Reviews

Theatre reviews are provided by Donna Parrone and are not necessarily the opinion of St. Louis Public Radio staff.

(Courtesy of Jeff Hirsch)

New Jewish Theatre opens their 17th season with Neil Simon’s The Good Doctor. More of a sketch comedy piece than a true play, the small vignettes of Anton Chekov’s short stories, represent slices of Russian life at the turn of the last century and are quilted together by a narrator, a writer who is auditioning some of his characters for us. David Wassilak plays the narrator and involves himself in several of the stories (either as the narrator character or as a specific character, it’s a bit unclear.)

(Courtesy of Peter Wochniak)

I know everyone is probably making the same pun, but Stages St Louis’ closing show of their season, My Fair Lady is, without any doubts, absolutely “loverly.” The moment you enter the theater James Wolk’s set draws you in and sets you down in a London market street circa 1910. Costumes by Dorothy Marshall Englis are exquisite thorough-out, but the opening sets the tone so you are holding your breath to see what Eliza wears at her transformation.

(Courtesy of Jerry Naunheim)

I’m a big fan of opening nights and when it is the Repertory Theatre opening their 47th season with Cabaret, expectations are enormous. There is much to like in this lavish production. As is always true at the Rep, the technical aspects are gorgeous. Michael Schweikardt’s Kit Kat Club is more than just the stage upon which the story sets, it becomes, as he had hoped, another character in the play. Angela Wendt’s costumes, with the exception of the Kit Kat girls opening jazzercise outfits, are eccentric and opulent when appropriate, and tacky and tawdry when needed.

(Courtesy of Stewart Goldstein)

Last year, Ron Conner led Black Rep casts in four out of five productions, and from the first, became one of my favorite actors to watch. This year he leads the Black Rep away from its twenty-six year home at the Grandel Theater to the A.E. Hotchner Studio Theater on the campus of Washington University and opens the new season with a sizzling one man show, Emergency. (The Black Rep was recently unceremoniously dumped from their long-time home. Hotchner will not be a permanent space for them, but was the perfect space for this particular show.)

(Courtesy of Todd Studio)

If you like your comedy dark and twisted, irreverent and absolutely “for adults only,” you’ve probably been a fan of HotCity Theatre for ages; and their latest offering, Entertaining Mr. Sloane by Joe Orton, shouldn’t be missed. First, it’s a rare chance to see Orton’s first play, written in 1964. While no longer scandalous, it’s a great touchstone to see how far we have evolved. Second, it has some of the strongest technical elements I’ve seen to date in the Kranzberg Art Center’s black box theater. Third, the pre-eminent comic actor in town, Lavonne Byers, leads the able cast.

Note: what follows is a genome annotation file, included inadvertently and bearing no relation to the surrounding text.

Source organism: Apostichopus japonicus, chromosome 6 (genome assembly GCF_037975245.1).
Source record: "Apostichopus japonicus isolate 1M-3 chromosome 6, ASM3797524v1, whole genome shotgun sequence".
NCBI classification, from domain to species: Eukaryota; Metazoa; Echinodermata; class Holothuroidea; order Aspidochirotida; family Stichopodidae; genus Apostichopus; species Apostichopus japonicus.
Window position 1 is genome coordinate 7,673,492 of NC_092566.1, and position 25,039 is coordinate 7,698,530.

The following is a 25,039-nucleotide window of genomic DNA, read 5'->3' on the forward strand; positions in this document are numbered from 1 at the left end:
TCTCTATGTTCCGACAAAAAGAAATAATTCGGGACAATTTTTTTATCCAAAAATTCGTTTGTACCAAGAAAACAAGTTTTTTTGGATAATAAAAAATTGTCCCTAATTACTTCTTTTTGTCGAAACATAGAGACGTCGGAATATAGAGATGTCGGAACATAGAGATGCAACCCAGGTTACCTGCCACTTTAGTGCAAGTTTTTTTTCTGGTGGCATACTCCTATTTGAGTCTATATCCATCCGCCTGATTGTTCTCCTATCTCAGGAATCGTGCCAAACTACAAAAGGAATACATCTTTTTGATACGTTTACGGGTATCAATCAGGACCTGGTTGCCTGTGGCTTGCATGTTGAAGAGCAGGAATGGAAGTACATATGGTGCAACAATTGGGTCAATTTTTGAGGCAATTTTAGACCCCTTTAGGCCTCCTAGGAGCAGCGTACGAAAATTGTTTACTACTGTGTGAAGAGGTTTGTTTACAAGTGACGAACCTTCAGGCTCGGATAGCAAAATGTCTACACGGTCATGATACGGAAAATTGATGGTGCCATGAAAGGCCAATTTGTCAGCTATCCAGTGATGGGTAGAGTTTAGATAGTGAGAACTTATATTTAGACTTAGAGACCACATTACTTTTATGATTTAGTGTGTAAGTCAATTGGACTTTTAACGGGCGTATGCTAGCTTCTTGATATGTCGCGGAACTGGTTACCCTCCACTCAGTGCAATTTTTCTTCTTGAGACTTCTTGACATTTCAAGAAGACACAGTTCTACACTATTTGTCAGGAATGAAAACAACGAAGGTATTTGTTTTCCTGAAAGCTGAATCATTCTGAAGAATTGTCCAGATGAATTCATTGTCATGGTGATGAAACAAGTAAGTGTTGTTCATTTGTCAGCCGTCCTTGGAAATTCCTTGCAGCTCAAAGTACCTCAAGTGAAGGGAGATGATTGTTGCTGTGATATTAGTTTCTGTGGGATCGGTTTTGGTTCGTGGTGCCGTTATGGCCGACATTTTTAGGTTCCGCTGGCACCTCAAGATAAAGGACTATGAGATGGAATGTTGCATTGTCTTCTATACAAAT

(Courtesy of Stewart Goldstein)

I appreciate every day I learn something new. A little over 1% of all Southern slaveholders were Jewish and they treated their slaves the same as everyone else. The Whipping Man, opening at the St Louis Black Rep, combines this fact with an intriguing story of faith, family and freedom. The Whipping Man, by Matthew Lopez takes place in April of 1865, after Lincoln has freed the slaves, after the South has surrendered, and during Passover. That’s relevant because the returning Confederate soldier, Caleb, is Jewish, as are his family slaves, Simon and John.

(Courtesy of Jerry Naunheim, Jr.)

This past weekend saw the opening of Double Indemnity at the Repertory Theatre of St Louis and As You Like It at St Louis Shakespeare. These are very different plays but, in watching both, I was taken by the roles of women through the ages and what that represents, then and now.

(Courtesy of John Lamb)

In 1988 David Mamet’s Speed the Plow opened on Broadway with its skewering, shocking truths about how films get made in Hollywood. In 2013, no one is unaware of how Hollywood makes the blockbusters or the stars.  (If a studio pays enough papers to say a movie or a star is “the next big thing” eventually the average person thinks it’s true.) No longer shocking, but with plenty of meat for discussion, Speed the Plow opened this weekend at the New Jewish Theatre.

©Photo by Jerry Naunheim, Jr.

Opening night at the Repertory Theatre of St Louis is always a delight, the energy is high and the audience filled with St Louis theater people. And delightful certainly describes the opening night of Jon Jory’s adaptation of Jane Austen’s Sense and Sensibility, not only because the direction is strong, the ensemble equally polished and the technical aspects gorgeous, but also because there are a number of St Louis actors onstage which added to the celebratory atmosphere.

(Courtesy of John Lamb)

I love going to Stray Dog Theatre. I love the space, I love that Artistic Director Gary Bell greets everyone by name and with a warm embrace. I think Production Manager Jay Hall is one of the most organized, efficient, positive and kind-hearted people in the St Louis theater scene. Even the volunteers seem genuinely happy to pour you a wet one at the Bark Bar and serve the delicious baked goods (still made by Gary’s sister, Jennifer.) So I was very happy to see the opening night of their latest offering, Psycho Beach Party.